As more than 26,000 Northern California health care professionals prepare to strike at 34 medical centers, including several in the Bay Area, officials at the largest health organizations affected say patient services will continue with minimal interruption.
The strike is planned for 7 a.m. today through 7 a.m. Friday, with picket lines and rallies scheduled at affected facilities throughout the day. The California Nurses Association and National Union of Healthcare Workers are leading the strike against Kaiser Permanente and Sutter Health, organizations with which the unions have contract disputes.
Kaiser Permanente hospitals rescheduled elective surgeries planned for today and Sutter Health contracted temporary nursing agencies to replace striking workers, but medical centers run by both organizations will remain open through the strike.
“Our patients can be confident they will be safe and well cared for,” said Deborah Goodin, vice president of human resources for Mills-Peninsula Medical Center, a Sutter facility. “We will get through the next five days just supporting the community as we’re committed to doing.”
The temp agency that Mills-Peninsula hired required a contract of five days, which means nurses who strike at the hospital will not be able to return to work until Tuesday, Goodin said. The measure was necessary to ensure the medical center is able to provide full care without higher cost, she said.
Kaiser notified patients that emergency rooms, pharmacies and medical offices would remain open through the strike, but rescheduled elective surgeries to ensure enough nurses were available to staff all offices. Debbie Raymond, chief nursing officer for Kaiser Permanente San Francisco, could not say how many patients would be affected by the surgery rescheduling.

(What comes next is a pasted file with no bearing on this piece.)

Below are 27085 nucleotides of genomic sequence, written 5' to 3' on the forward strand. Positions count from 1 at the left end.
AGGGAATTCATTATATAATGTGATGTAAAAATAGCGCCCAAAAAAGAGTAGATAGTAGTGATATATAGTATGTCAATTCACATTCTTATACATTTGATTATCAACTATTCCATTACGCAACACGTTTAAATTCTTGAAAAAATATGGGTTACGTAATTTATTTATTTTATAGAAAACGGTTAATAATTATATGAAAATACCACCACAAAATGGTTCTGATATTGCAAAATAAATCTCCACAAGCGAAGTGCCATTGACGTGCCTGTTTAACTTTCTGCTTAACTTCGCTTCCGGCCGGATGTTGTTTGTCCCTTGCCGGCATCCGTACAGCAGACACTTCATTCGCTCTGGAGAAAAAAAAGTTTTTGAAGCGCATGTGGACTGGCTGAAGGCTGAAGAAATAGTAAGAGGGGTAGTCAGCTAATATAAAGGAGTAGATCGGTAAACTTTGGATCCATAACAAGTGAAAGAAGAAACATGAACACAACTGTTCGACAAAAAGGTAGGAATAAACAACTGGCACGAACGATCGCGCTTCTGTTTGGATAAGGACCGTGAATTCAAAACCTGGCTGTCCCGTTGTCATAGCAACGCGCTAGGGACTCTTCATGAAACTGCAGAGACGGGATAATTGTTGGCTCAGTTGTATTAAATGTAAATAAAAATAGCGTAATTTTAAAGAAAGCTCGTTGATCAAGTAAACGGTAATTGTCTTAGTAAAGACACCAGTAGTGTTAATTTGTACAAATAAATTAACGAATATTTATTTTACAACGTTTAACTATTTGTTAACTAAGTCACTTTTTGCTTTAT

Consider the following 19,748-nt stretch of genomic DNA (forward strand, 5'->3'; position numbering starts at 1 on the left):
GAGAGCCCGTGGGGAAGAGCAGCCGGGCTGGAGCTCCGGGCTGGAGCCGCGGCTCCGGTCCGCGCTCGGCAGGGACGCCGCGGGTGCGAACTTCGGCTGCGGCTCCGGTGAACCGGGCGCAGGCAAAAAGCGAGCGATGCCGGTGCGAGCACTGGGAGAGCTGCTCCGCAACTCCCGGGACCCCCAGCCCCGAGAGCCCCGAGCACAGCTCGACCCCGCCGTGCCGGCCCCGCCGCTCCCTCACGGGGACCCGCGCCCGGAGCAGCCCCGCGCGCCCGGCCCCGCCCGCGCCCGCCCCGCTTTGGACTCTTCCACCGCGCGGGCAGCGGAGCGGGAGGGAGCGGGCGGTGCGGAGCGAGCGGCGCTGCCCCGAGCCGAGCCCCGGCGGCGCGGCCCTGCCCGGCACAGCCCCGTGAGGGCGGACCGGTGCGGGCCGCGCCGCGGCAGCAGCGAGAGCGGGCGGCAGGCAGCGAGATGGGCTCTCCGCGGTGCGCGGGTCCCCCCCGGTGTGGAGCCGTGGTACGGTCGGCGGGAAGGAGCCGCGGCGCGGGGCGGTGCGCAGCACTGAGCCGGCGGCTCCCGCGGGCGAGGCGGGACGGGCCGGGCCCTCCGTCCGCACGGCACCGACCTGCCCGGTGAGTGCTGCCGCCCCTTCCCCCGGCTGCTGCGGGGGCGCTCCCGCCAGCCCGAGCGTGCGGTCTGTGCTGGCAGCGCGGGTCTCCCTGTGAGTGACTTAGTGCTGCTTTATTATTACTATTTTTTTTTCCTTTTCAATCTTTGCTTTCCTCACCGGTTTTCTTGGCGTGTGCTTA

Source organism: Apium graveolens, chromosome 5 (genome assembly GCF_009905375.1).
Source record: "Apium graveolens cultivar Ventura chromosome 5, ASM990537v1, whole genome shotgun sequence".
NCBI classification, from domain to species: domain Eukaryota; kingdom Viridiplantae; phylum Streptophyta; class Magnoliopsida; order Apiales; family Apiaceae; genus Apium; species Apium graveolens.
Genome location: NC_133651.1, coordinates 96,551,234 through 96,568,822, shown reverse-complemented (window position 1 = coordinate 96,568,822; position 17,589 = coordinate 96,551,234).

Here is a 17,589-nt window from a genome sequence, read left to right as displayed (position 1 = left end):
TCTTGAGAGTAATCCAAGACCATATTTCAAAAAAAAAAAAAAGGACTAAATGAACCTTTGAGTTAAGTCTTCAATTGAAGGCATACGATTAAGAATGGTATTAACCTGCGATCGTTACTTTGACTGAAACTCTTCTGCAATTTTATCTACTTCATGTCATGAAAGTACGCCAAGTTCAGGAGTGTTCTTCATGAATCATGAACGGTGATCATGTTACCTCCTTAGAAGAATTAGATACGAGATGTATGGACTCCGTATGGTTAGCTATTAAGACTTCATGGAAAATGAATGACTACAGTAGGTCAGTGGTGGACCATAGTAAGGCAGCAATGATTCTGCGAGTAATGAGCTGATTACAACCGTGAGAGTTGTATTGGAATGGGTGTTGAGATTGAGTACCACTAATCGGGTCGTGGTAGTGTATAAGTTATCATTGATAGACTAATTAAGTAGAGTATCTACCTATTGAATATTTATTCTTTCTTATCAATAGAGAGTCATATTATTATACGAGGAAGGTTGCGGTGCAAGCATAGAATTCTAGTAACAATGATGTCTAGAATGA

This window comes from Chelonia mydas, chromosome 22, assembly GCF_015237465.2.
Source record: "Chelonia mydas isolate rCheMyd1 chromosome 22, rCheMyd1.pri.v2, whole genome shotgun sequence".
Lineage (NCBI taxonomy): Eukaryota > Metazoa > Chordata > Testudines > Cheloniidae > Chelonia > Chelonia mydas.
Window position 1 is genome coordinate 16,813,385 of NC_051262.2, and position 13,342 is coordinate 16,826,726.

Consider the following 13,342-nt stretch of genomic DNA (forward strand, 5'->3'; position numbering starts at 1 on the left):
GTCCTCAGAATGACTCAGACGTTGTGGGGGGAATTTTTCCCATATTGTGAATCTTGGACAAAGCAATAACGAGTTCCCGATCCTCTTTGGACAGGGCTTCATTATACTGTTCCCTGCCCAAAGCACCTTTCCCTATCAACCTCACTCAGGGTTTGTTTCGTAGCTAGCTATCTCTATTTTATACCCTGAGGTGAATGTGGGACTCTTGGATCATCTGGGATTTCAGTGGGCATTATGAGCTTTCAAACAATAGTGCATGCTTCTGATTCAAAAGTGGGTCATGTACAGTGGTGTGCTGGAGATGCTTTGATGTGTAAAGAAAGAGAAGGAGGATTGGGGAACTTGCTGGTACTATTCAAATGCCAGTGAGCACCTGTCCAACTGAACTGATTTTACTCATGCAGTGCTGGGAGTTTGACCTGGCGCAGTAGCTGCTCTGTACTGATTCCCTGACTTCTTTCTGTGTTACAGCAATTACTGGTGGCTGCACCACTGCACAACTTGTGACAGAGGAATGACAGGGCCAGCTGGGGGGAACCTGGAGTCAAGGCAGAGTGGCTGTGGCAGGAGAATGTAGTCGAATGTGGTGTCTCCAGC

The strikes hinge on contract negotiations between Sutter and the California Nurses Association, and between Kaiser and the National Union of Healthcare Workers, which represents mental health and optical professionals in California. The nurses association is also negotiating with Children’s Hospital in Oakland, and will strike at that facility.
CNA leaders say that Sutter’s contract proposals make cuts to health care and retirement benefits for nurses and limit their ability to advocate for patients, while Sutter representatives argue that the concessions they are asking of the nurses union are in line with cuts that have already been made for other hospital staff and are necessary to reduce operating costs.
“It seems to be an agenda that essentially does away with many nurses’ working conditions rights and patient protection,” said Deborah Burger, president of the CNA and National Nurses United.
Reductions in health care benefits for employees is also a sticking point for the NUHW, whose leadership is also concerned that Kaiser’s proposals do not address staffing shortages, said NUHW spokesman Paul Kumar.
A total of 23,000 CNA members plan to strike against Sutter hospitals and Children’s Hospital, as well as in solidarity with 1,500 NUHW members in Northern California who are striking at Kaiser. An additional 2,000 stationary engineers in Northern California will join the strike against Kaiser, Kumar said.
Area hospitals that will be affected by health care workers’ strikes and picket lines: